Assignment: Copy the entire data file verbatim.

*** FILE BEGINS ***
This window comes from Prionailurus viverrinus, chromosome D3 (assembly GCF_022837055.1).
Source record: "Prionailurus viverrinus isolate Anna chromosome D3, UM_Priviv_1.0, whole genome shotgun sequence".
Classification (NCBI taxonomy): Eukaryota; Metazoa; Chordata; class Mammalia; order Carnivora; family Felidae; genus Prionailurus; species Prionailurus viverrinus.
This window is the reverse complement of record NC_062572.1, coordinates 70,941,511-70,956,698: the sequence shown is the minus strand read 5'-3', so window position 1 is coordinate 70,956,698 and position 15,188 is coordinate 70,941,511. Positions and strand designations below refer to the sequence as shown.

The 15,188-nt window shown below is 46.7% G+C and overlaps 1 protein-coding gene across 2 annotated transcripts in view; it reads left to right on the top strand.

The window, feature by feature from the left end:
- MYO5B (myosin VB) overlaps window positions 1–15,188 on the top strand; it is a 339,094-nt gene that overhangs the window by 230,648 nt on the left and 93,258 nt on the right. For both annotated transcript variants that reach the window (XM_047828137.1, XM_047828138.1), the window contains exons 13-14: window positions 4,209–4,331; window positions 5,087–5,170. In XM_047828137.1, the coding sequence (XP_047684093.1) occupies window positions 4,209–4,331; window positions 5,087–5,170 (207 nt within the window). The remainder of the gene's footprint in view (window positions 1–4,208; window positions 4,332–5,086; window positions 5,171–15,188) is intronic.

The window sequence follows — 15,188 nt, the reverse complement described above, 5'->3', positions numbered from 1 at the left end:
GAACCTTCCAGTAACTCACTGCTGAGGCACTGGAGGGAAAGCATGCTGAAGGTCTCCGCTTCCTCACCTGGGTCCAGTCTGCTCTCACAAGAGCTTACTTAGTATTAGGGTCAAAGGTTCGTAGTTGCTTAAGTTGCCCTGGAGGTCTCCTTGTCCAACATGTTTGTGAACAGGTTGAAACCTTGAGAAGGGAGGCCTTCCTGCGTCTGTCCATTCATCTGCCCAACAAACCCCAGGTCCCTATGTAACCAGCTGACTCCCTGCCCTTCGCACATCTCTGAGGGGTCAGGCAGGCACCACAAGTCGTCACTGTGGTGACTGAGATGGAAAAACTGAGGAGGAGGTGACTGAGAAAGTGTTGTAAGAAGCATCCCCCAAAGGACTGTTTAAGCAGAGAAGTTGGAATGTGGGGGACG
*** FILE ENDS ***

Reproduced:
This window comes from Prionailurus viverrinus, chromosome D3 (assembly GCF_022837055.1).
Source record: "Prionailurus viverrinus isolate Anna chromosome D3, UM_Priviv_1.0, whole genome shotgun sequence".
Classification (NCBI taxonomy): Eukaryota; Metazoa; Chordata; class Mammalia; order Carnivora; family Felidae; genus Prionailurus; species Prionailurus viverrinus.
This window is the reverse complement of record NC_062572.1, coordinates 70,941,511-70,956,698: the sequence shown is the minus strand read 5'-3', so window position 1 is coordinate 70,956,698 and position 15,188 is coordinate 70,941,511. Positions and strand designations below refer to the sequence as shown.

The 15,188-nt window shown below is 46.7% G+C and overlaps 1 protein-coding gene across 2 annotated transcripts in view; it reads left to right on the top strand.

The window, feature by feature from the left end:
- MYO5B (myosin VB) overlaps window positions 1–15,188 on the top strand; it is a 339,094-nt gene that overhangs the window by 230,648 nt on the left and 93,258 nt on the right. For both annotated transcript variants that reach the window (XM_047828137.1, XM_047828138.1), the window contains exons 13-14: window positions 4,209–4,331; window positions 5,087–5,170. In XM_047828137.1, the coding sequence (XP_047684093.1) occupies window positions 4,209–4,331; window positions 5,087–5,170 (207 nt within the window). The remainder of the gene's footprint in view (window positions 1–4,208; window positions 4,332–5,086; window positions 5,171–15,188) is intronic.

The window sequence follows — 15,188 nt, the reverse complement described above, 5'->3', positions numbered from 1 at the left end:
GAACCTTCCAGTAACTCACTGCTGAGGCACTGGAGGGAAAGCATGCTGAAGGTCTCCGCTTCCTCACCTGGGTCCAGTCTGCTCTCACAAGAGCTTACTTAGTATTAGGGTCAAAGGTTCGTAGTTGCTTAAGTTGCCCTGGAGGTCTCCTTGTCCAACATGTTTGTGAACAGGTTGAAACCTTGAGAAGGGAGGCCTTCCTGCGTCTGTCCATTCATCTGCCCAACAAACCCCAGGTCCCTATGTAACCAGCTGACTCCCTGCCCTTCGCACATCTCTGAGGGGTCAGGCAGGCACCACAAGTCGTCACTGTGGTGACTGAGATGGAAAAACTGAGGAGGAGGTGACTGAGAAAGTGTTGTAAGAAGCATCCCCCAAAGGACTGTTTAAGCAGAGAAGTTGGAATGTGGGGGACG